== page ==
This is a programming style, where implementation details are hidden. It reduces software development complexity greatly. With Encapsulation, only methods are exposed. The programmer does not have to worry about implementation details but is only concerned with the operations. For example, if a developer wants to use a dynamic link library to display date and time, he does not have to worry about the codes in the date and time class. Rather they would simply use the data and time class by using public variables to call it up.

In essence, Encapsulation is achieved in Python and Java by creating private variables to define hidden classes and then using public variables to call them up for use. With this approach, a class can be updated or maintained without worrying about the methods using them.

If you are calling up a class in ten methods and you need to make changes, you don’t have to update the entire methods. Rather, you update a single class. Once the class is changed, it automatically updates the methods accordingly. Encapsulation also ensures that your data is hidden from external modification.

Encapsulation can be viewed as a shield that protects data from getting accessed by outside code. In essence, Encapsulation binds data and code as a single unit and enforces modularity.


Polymorphism means existing in many forms. Variables, functions, and objects can exist in multiple forms in Java and Python. There are two types of polymorphism, which are run-time polymorphism and compile-time polymorphism.

An excellent example of Polymorphism in Object-Oriented Programing is a cursor behavior. A cursor may take different forms like an arrow, a line, cross, or other shapes, depending on the behavior of the user or the program mode. With Polymorphism, a method or subclass can define its behaviors and attributes while retaining some of the functionality of its parent class.

This means you can have a class that displays date and time, and then you can create a method to inherit the class but should display a welcome message alongside the date and time. The goal of Polymorphism in Object-Oriented Programming is to enforce simplicity, making code more extendable and easily maintainable.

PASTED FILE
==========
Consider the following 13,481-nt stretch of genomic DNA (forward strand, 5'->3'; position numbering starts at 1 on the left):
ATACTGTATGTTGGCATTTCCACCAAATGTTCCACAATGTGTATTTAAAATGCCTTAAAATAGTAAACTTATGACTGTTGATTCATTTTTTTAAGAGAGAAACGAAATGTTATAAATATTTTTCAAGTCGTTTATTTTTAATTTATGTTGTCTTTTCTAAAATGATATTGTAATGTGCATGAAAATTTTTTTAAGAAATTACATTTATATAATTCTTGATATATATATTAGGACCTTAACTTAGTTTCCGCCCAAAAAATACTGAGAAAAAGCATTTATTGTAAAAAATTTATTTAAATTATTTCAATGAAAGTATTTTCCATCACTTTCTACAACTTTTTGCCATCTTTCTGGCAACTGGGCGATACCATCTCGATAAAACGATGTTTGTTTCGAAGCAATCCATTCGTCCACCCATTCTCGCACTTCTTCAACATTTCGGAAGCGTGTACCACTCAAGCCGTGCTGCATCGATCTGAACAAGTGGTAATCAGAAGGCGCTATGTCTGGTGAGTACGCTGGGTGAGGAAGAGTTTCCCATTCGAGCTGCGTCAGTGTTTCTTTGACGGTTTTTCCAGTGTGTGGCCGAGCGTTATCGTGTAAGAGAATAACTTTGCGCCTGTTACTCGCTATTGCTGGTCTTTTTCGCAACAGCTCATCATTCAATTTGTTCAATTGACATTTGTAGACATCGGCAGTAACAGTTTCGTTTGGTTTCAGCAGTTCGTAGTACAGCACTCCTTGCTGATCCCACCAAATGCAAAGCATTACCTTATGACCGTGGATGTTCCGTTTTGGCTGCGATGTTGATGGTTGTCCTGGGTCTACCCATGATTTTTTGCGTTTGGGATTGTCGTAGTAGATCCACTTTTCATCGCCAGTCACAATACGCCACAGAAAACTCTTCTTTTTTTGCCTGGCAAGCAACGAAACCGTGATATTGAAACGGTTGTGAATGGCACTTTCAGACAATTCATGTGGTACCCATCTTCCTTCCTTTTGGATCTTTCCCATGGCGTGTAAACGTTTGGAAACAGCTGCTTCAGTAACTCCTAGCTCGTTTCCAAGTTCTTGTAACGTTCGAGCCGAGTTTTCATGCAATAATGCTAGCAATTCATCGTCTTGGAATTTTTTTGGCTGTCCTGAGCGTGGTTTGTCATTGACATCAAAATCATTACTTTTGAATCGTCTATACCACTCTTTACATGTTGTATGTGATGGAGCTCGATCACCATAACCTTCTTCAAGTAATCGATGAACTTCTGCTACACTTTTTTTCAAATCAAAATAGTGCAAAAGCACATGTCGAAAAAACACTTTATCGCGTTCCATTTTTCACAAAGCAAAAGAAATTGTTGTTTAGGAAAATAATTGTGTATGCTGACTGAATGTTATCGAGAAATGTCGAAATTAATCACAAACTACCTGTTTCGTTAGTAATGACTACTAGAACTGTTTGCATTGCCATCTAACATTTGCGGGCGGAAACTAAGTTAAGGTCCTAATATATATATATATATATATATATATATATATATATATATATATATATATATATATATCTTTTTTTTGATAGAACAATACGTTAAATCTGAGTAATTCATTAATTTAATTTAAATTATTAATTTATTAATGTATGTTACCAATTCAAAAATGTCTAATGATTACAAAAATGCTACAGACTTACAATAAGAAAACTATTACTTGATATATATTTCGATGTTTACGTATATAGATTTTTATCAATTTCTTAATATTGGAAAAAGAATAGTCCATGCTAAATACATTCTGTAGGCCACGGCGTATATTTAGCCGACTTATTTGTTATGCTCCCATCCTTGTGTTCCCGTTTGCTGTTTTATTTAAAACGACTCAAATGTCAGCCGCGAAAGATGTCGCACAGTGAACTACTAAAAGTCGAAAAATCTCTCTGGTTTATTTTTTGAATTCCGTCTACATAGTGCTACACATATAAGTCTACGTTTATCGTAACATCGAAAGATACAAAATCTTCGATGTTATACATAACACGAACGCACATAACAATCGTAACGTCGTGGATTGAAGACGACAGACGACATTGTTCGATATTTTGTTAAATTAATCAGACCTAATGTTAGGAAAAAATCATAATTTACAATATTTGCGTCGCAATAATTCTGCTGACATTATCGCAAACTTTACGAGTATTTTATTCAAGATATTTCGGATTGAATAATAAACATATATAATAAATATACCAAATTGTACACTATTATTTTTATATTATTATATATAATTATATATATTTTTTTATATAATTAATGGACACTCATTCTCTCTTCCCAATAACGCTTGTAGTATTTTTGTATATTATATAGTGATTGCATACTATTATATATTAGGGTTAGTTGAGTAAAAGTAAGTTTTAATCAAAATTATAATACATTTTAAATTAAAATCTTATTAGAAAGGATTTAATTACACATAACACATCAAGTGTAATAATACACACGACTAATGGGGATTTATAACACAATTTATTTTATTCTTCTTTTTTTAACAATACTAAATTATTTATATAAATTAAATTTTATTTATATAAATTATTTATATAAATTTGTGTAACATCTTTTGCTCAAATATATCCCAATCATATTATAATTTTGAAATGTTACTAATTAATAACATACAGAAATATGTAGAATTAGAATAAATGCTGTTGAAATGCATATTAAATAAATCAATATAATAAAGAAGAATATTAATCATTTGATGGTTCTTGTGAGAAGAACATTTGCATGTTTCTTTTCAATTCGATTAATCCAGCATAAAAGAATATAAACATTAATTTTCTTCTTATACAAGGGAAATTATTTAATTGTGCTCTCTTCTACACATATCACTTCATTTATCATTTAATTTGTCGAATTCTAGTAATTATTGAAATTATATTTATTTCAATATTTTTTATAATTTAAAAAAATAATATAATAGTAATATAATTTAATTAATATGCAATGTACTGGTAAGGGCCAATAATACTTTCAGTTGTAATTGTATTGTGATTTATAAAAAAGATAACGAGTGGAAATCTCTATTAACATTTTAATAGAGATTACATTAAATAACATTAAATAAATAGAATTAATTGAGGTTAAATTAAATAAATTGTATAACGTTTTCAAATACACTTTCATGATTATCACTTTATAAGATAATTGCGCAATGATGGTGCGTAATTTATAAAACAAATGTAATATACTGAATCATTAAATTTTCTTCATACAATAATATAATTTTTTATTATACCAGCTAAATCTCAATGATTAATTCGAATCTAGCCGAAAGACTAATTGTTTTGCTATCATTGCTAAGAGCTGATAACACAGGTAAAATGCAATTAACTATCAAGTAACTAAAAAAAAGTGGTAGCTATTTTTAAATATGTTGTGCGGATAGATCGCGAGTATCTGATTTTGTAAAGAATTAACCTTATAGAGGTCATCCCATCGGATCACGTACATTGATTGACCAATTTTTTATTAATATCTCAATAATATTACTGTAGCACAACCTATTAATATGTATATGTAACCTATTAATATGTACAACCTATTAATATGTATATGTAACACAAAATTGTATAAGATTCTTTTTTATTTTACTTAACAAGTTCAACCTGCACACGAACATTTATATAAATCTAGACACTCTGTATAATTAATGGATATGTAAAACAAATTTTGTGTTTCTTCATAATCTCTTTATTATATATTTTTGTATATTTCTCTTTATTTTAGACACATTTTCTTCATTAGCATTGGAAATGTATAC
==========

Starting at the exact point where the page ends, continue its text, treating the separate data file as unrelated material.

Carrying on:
Inheritance allows you to create class hierarchies, where a base class gives its behavior and attributes to a derived class. You are then free to modify or extend its functionality. Polymorphism ensures that the proper method will be executed based on the calling object’s type.

You can create a class called “Move” and then four people create animals that would inherit the Move class. But, we don’t know the type of animals that they would create. So, Polymorphism would allow the animals to move but in different forms based on the physical features:

  • A creates a Snail that inherits the move class, but the snail would crawl.

  • B creates a Kangaroo that inherits the move class, but the Kangaroo would leap.

  • C creates a Dog that inherits the move class, but the dogs would walk.

  • D creates a Fish that inherits the move class, but the Fish would swim.

Polymorphism has ensured that these animals are all moving but in different forms. How the programs would behave would not be known until run time.


Abstraction in Java and Python is a programming methodology in which details of code are hidden from the user and only essential functionalities are displayed to the user. Abstraction is concerned with ideas rather than events. It’s like a user running a program (Web Browser) without seeing the background code. Abstraction is achieved in either Abstract classes or interfaces in Java and Python. NetBeans and Eclipse IDEs implement abstraction for Java while Django implements abstraction for Python.

A programmer uses an Integrated Development environment to design a UI without worrying about how the IDE generates HTML code. In essence, Abstraction displays the essential details for the user alone.

Further Reading

polymorphism ,encapsulation ,object-oriented programming ,java ,abstraction ,inheritance

Published at DZone with permission of nick flewitt . See the original article here.